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Every day we post 10 new Classical CD and DVD reviews. A free weekly summary is available by e-mail. MusicWeb is not a subscription site. To keep it free please purchase discs through our links.

  Classical Editor Rob Barnett    



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Gerald FINZI (1901-1956)
Dies natalis (I. Intrada; II. Rhapsody; III. The Rapture; IV. Wonder; V. The Salutation) (1925-1939) [26:16]
Prelude for String Orchestra (1929) [4:36]
The Fall of the Leaf (Elegy) (compl. Howard Ferguson) (1929) [9:34]
Two Sonnets for Tenor and Orchestra (I. When I consider; II. How soon hath Time) (1928) [7:37]
Nocturne (New Year Music) (1928, rev. 1940s) [9:39]
Farewell to Arms (I. Introduction; II. Aria) (1926-8, 1940s) [9:01]
James Gilchrist (tenor)
Bournemouth Symphony Orchestra/David Hill
rec. Concert Hall, Lighthouse, Poole, 5-6 June 2007. DDD
Recording made possible by the Finzi Trust
NAXOS 8.570417 [66:40]
Experience Classicsonline


The lynchpin here is Dies Natalis. It’s the work by which many discovered Finzi in the 1960s and 1970s courtesy of Wilfred Brown’s perfect recording. There the orchestra was the English Chamber Orchestra conducted by the composer’s son Christopher Finzi. You can hear it on EMI Classics (CDM7 63372 and CDM 565588 2) keeping company with Howells’ Hymnus Paradisi.
 
Dies Natalis is quintessential Finzi, marrying limpid serenity of musical expression with an ecstatic-philosophical text. The theme of the poems spoke directly to Finzi: childhood as a transcendent religious experience. We can trace Wilfred Brown’s stylistic lineage back, by repute, to Eric Greene (are there any recordings?) and forwards to Ian Partridge who never recorded Dies Natalis and onwards now to James Gilchrist. Their ‘DNA’ is identifiable by intelligent and emotional engagement with the words, sharply delineated syllabic enunciation even at volume, wondrous breath control and steady tonal production. Not everyone likes these qualities; some may find the results too white and mannered. If you prefer other approaches there is no shortage of alternatives. For myself the Brown-Partridge school represents the ideal in Finzi. This disc rates very highly indeed although Gilchrist and Hill have not shaken my recommendation of Partridge and Handley (Lyrita) in the Two Sonnets and Farewell to Arms. This gently breathed Dies Natalis lovingly catches the Tallis hush and wonder of the piece. Taking one example: listen to “the corn was orient and immortal wheat” with gentle breath of the fragile violins as backdrop and played close to silence. The buoyancy and bounce of the playing is spot-on in the more exuberant passages and elsewhere the soloistic violin writing provides a silvery tracery.
 
Similarly compelling although more modest are the purely orchestral pieces from the warm murmur of the Nocturne to the caressingly shaped Prelude and the autumnal shiver of The Fall of the Leaf (what a title!).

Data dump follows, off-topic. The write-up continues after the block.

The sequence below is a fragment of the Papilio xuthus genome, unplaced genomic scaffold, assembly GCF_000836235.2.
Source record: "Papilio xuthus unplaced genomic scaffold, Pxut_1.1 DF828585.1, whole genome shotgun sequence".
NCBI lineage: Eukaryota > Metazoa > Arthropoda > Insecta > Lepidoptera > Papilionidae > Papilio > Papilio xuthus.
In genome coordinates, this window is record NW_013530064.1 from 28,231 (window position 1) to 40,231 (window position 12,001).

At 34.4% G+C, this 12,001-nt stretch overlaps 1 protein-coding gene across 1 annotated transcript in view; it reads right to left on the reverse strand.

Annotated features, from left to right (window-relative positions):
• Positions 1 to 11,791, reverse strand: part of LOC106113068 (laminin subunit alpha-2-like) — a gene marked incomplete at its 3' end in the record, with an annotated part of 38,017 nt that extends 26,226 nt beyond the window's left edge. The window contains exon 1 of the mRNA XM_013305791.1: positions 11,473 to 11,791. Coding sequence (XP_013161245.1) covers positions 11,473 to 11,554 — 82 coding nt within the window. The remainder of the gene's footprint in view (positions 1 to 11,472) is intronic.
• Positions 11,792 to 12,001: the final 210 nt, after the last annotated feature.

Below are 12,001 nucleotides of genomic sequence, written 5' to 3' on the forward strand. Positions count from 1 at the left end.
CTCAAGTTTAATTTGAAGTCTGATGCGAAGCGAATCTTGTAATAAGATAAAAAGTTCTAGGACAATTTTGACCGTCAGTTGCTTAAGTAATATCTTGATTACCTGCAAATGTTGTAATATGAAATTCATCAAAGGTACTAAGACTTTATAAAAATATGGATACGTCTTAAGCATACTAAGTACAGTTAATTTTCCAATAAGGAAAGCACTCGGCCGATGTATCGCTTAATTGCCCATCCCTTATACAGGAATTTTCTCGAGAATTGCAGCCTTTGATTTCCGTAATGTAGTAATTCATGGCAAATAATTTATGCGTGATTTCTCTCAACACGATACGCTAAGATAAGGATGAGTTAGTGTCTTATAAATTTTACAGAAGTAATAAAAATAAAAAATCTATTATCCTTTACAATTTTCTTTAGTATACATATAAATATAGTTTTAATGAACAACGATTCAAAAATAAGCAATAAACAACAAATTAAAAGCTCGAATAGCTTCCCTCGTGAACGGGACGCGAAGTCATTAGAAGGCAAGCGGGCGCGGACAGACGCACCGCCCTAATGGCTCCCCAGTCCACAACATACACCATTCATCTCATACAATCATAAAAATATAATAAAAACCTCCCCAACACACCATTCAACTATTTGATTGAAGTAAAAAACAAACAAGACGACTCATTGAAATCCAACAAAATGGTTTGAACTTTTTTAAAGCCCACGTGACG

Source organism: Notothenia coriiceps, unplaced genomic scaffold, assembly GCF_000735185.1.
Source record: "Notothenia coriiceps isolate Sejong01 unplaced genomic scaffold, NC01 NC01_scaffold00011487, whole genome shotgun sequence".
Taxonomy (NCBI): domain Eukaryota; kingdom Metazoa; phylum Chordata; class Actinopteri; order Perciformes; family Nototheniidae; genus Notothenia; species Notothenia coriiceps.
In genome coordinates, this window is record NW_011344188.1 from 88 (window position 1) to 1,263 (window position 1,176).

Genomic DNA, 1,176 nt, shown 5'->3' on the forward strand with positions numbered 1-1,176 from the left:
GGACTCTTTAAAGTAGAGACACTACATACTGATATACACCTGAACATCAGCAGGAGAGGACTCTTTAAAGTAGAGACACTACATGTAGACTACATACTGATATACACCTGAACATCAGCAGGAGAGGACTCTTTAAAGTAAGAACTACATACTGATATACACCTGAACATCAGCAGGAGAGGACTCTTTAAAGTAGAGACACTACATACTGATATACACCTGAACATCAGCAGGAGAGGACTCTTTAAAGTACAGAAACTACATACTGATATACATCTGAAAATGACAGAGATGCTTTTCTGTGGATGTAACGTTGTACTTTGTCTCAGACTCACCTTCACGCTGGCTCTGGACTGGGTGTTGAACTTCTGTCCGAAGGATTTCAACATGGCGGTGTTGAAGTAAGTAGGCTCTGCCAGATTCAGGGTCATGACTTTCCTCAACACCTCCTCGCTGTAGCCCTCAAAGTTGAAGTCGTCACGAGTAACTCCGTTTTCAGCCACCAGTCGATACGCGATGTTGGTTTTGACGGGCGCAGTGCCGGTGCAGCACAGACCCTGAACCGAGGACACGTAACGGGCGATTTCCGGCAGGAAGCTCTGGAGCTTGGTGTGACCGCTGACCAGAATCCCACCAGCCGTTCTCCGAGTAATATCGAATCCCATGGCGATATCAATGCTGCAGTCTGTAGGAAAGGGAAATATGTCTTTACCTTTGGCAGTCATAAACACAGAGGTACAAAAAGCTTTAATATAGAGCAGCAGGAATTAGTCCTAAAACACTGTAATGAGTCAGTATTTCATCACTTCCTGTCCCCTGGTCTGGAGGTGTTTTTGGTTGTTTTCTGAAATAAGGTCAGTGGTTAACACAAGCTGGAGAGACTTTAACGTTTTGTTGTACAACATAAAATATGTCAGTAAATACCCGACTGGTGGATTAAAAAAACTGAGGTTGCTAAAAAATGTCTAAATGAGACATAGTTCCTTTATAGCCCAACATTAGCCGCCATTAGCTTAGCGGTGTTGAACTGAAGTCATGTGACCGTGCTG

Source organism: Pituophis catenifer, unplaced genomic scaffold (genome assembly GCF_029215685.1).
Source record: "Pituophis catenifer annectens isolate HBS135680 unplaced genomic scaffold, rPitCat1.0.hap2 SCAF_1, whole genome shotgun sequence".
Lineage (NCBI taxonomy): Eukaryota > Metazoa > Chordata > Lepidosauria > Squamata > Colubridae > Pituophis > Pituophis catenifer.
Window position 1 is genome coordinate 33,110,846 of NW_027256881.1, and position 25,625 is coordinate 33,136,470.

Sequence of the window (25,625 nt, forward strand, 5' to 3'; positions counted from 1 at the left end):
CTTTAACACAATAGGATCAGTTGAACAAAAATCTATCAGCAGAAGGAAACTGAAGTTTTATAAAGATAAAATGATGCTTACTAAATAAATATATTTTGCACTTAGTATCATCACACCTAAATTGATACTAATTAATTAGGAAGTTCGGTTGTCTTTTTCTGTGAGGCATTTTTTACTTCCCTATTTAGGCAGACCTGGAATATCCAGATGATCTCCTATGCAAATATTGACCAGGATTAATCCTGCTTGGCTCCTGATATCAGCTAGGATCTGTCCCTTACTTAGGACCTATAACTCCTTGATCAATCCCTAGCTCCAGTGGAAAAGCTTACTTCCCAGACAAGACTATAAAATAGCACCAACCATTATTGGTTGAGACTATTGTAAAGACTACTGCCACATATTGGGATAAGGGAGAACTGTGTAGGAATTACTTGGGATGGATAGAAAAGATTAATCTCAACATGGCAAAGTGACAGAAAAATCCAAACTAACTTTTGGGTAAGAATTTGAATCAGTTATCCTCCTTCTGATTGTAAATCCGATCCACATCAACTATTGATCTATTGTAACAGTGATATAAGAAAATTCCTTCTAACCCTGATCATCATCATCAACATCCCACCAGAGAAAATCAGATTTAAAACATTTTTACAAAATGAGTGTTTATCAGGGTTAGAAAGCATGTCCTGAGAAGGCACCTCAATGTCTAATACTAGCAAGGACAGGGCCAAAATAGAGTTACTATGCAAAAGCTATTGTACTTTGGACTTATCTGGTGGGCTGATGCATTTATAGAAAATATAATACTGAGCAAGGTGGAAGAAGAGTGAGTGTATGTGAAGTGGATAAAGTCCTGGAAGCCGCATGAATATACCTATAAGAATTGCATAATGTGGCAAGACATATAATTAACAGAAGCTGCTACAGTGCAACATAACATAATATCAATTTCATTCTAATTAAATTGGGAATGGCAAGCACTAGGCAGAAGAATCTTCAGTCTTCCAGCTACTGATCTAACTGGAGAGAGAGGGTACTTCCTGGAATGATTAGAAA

I have a great affection for the two tenor and orchestra diptychs. Finding a home for them in concerts is a challenge but they subsist happily and bestow their blessings on record. Gilchrist is extremely good here but does not supplant Partridge who is softer-toned than Gilchrist when singing at pressurised volume. His identification with the words is never in doubt – listen to the way he tremulously shapes the words ‘I fondly ask’ in When I consider (the first Sonnet) but also how he rises to operatic climax at the end of How soon hath time. Also strongly and subtly done are the songs in Farewell to Arms. The words ‘rustic spade’ are fondly sung and a smile of recognition will come when Gilchrist sings ‘the ventriloquous drum’ – surely a Stanford souvenir. The unison string writing in Aria looks back with affection at Dies Natalis. The piercing ecstasy of transience returns to Finzi campground in the words “Oh time too swift / Oh swiftness never ceasing” with which the piece ends.
 
As for the liner notes we are in the safe and lucid hands of Andrew Burn. The sung words are not in the booklet but are available at a page on the Naxos website.
 
There is no direct competition for this particular combination of works on CD. You might consider mixing and matching various Lyritas (SRCD237 and SRCD239) but note that Lyrita never recorded Dies Natalis. Do not forget the Wilfred Brown on EMI.
 
What do I see in the far distance – is that a Finzi boxed set from Naxos?
 
Rob Barnett

Finzi Discography by John France

Naxos Finzi series reviews on MusicWeb International
8.553566 Clarinet Concerto
8.555766 Cello Concerto
8.557644 I said to love
8.557863 Intimations of Immortality
8.557963 Earth and Air and Rain


 


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